Updated: Oct 4
Sitting in a movie theatre and watching myself on the big screen this past week was surreal.
I traveled to Austin for the theatrical release of CenterPeace’s latest documentary at the Alamo Drafthouse.
After a while all I could think about was how much I wished I’d gone ahead and bought the Crest whitening system I was too tight to buy. Sheesh, too much coffee and tea in my lifetime!
My favorite part of the whole evening was seeing students from my teaching days who came to watch the film. Students who are all grown up with families and careers, yet they always remember me as if I were still the age I was when I taught them. There’s just nothing sweeter than those reunions.
But perhaps the most important part of the night was hearing questions from the audience during the “talkback” with director, Jordan Bunch, and me after the film. People were interested in how the documentary is going to be used, and what we hope to achieve through creating a film like this.
Director Jordan Bunch & Sally Gary responding to questions from audience members after the film.
Here’s what we said:
This documentary is actually the second in a series that we launched in 2018. (Watch the first video on our website.) Our motivation behind this project is the power of story. By sharing people’s stories through the medium of film, we’re able to go far beyond the facts of a person’s life. We enter into their emotions, we experience life events and the impact they’ve had on the person’s life, helping us relate and empathize in ways we couldn’t before. Because we don’t even begin to realize what it’s been like for someone until we sit down and really get to know them. Film and the internet simply give us greater access to listen to each other’s stories. The more stories we hear, the better we understand each other. And the less isolated we feel.
Often people will say to me, speaking of their hometown, or of their church, or circle of acquaintances, “we don’t have anyone ‘like that’ here.”
Oh, but you do.
In the smallest, most rural, most unassuming places. Kids are growing up everywhere who will wrestle with their sexuality in cultures that are still ill-equipped to help our LGBTQ+ children grow up with a healthy picture of self.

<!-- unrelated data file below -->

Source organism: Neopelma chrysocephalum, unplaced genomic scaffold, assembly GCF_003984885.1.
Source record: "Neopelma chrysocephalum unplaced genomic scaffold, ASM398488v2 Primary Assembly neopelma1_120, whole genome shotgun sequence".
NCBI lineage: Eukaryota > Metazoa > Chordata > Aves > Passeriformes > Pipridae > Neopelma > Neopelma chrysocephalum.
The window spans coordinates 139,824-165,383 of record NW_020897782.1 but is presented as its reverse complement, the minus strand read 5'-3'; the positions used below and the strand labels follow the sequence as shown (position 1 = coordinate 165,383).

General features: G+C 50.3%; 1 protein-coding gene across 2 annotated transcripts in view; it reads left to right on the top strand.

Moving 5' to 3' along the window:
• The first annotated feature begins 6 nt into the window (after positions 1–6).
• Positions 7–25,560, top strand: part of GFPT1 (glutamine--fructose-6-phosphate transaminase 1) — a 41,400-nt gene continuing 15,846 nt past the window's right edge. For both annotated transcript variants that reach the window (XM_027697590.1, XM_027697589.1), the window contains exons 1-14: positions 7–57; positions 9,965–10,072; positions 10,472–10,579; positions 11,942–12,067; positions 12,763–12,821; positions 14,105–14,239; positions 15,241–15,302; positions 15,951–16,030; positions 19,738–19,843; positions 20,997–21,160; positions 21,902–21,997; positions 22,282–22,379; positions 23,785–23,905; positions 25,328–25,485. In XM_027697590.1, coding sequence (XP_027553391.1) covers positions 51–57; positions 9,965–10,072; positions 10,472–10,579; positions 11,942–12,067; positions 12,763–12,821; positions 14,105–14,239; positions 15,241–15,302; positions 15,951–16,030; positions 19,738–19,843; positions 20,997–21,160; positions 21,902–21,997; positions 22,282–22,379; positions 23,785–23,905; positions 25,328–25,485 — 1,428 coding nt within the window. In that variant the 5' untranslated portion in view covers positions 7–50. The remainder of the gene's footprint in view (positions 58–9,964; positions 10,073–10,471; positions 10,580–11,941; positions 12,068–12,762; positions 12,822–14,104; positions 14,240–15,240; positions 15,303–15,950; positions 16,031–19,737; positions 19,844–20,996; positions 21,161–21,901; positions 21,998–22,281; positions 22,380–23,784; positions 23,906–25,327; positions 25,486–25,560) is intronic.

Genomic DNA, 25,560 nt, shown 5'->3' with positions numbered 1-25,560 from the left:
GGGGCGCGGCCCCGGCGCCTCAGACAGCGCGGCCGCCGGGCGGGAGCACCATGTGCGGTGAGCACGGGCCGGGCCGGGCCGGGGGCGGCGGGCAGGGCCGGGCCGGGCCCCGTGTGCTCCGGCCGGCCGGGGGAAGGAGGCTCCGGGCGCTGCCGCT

So the more stories we can tell through this medium and make available on the internet, the more our kids will understand, and as Jennifer Garner’s character says to her son in the movie, Love, Simon, the more they’ll be able to breathe.
Most importantly, through these stories our kids will hear from people who come from Christian homes like they do. Our kids will hear from LGBTQ+ people who know the confusion of trying to resolve faith and sexuality like they’re struggling to resolve. They’ll witness the lives of LGBTQ+ people holding onto their faith.
And most of all, our kids won’t feel so alone.
They’ll realize that there are lots of LGBTQ+ people who are committed Christ-followers.
That it doesn’t have to be “one or the other.”
These stories aren’t easy to come by, because it takes courage to put yourself out there to the world. These stories aren’t easy to produce either. They require time and energy traveling to remote locations, to emphasize all the different spaces LGBTQ+ people occupy. Producing a documentary like this takes expertise – from professionals who know what they’re doing – but it also demands a heart for the people whose stories you’re telling. We’ve found all of that and more in Jordan Bunch and his team at Film Mavericks in Austin, TX.
Would you help us in sharing these stories? Here are some ways you can help –
First, help us promote the upcoming theatrical releases in Abilene, TX, November 11 and in Dallas, December 2, by sharing these posters on social media.
Second, attend one of the showings at the Paramount Theatre in Abilene, or the Magnolia Theatre in Dallas, and participate in the Q & A after the film with Jordan and me!
Third, bring the film to your area by booking a theatre and promoting ticket sales to refund your expense!
Finally, consider giving to our GoFundMe Account to help us produce more documentaries. Between the hours upon hours of editing in post-production, to the travel expenses required to film on location, each film costs roughly $15 – $20,000 to produce. Our goal of $50,000 will enable us to make three more films over the next couple of years. Every donation helps, so don’t think small gifts don’t make a difference – they do!
How God will work through the telling of these stories remains to be seen. Truth is, we may never know just exactly how impactful this storytelling venture will be. But we know one thing for sure….
God has always used stories to move us.